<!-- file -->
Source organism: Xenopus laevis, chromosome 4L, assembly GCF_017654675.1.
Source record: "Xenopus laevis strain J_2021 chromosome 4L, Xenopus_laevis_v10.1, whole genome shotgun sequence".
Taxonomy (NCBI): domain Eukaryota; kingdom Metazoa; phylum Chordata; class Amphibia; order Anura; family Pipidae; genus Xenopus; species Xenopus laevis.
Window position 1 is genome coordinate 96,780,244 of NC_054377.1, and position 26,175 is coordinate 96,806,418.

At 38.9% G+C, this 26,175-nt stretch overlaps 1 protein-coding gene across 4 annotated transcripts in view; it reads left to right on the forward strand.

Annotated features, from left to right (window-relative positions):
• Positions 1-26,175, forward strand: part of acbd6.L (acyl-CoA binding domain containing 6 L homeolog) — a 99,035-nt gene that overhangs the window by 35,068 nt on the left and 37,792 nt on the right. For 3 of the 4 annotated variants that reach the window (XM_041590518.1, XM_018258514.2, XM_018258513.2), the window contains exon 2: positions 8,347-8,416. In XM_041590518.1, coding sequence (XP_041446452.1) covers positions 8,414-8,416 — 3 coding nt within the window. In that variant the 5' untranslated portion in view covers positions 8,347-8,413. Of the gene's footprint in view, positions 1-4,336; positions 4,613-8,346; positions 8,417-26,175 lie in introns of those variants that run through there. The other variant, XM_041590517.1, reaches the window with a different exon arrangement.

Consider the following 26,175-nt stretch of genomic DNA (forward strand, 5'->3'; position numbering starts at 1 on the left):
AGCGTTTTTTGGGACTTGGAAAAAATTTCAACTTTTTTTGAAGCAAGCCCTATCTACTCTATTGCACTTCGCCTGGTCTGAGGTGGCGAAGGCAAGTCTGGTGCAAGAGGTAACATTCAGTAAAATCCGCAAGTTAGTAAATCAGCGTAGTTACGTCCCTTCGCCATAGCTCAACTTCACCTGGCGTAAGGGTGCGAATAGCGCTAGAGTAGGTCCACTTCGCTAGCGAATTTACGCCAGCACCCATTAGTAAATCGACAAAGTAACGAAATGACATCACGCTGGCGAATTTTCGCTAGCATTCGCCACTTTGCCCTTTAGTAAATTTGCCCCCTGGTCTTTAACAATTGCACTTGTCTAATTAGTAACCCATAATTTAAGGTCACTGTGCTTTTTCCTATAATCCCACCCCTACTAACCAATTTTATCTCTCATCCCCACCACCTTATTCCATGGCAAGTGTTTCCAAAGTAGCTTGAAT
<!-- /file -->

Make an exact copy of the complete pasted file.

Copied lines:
Source organism: Xenopus laevis, chromosome 4L, assembly GCF_017654675.1.
Source record: "Xenopus laevis strain J_2021 chromosome 4L, Xenopus_laevis_v10.1, whole genome shotgun sequence".
Taxonomy (NCBI): domain Eukaryota; kingdom Metazoa; phylum Chordata; class Amphibia; order Anura; family Pipidae; genus Xenopus; species Xenopus laevis.
Window position 1 is genome coordinate 96,780,244 of NC_054377.1, and position 26,175 is coordinate 96,806,418.

At 38.9% G+C, this 26,175-nt stretch overlaps 1 protein-coding gene across 4 annotated transcripts in view; it reads left to right on the forward strand.

Annotated features, from left to right (window-relative positions):
• Positions 1-26,175, forward strand: part of acbd6.L (acyl-CoA binding domain containing 6 L homeolog) — a 99,035-nt gene that overhangs the window by 35,068 nt on the left and 37,792 nt on the right. For 3 of the 4 annotated variants that reach the window (XM_041590518.1, XM_018258514.2, XM_018258513.2), the window contains exon 2: positions 8,347-8,416. In XM_041590518.1, coding sequence (XP_041446452.1) covers positions 8,414-8,416 — 3 coding nt within the window. In that variant the 5' untranslated portion in view covers positions 8,347-8,413. Of the gene's footprint in view, positions 1-4,336; positions 4,613-8,346; positions 8,417-26,175 lie in introns of those variants that run through there. The other variant, XM_041590517.1, reaches the window with a different exon arrangement.

Consider the following 26,175-nt stretch of genomic DNA (forward strand, 5'->3'; position numbering starts at 1 on the left):
AGCGTTTTTTGGGACTTGGAAAAAATTTCAACTTTTTTTGAAGCAAGCCCTATCTACTCTATTGCACTTCGCCTGGTCTGAGGTGGCGAAGGCAAGTCTGGTGCAAGAGGTAACATTCAGTAAAATCCGCAAGTTAGTAAATCAGCGTAGTTACGTCCCTTCGCCATAGCTCAACTTCACCTGGCGTAAGGGTGCGAATAGCGCTAGAGTAGGTCCACTTCGCTAGCGAATTTACGCCAGCACCCATTAGTAAATCGACAAAGTAACGAAATGACATCACGCTGGCGAATTTTCGCTAGCATTCGCCACTTTGCCCTTTAGTAAATTTGCCCCCTGGTCTTTAACAATTGCACTTGTCTAATTAGTAACCCATAATTTAAGGTCACTGTGCTTTTTCCTATAATCCCACCCCTACTAACCAATTTTATCTCTCATCCCCACCACCTTATTCCATGGCAAGTGTTTCCAAAGTAGCTTGAAT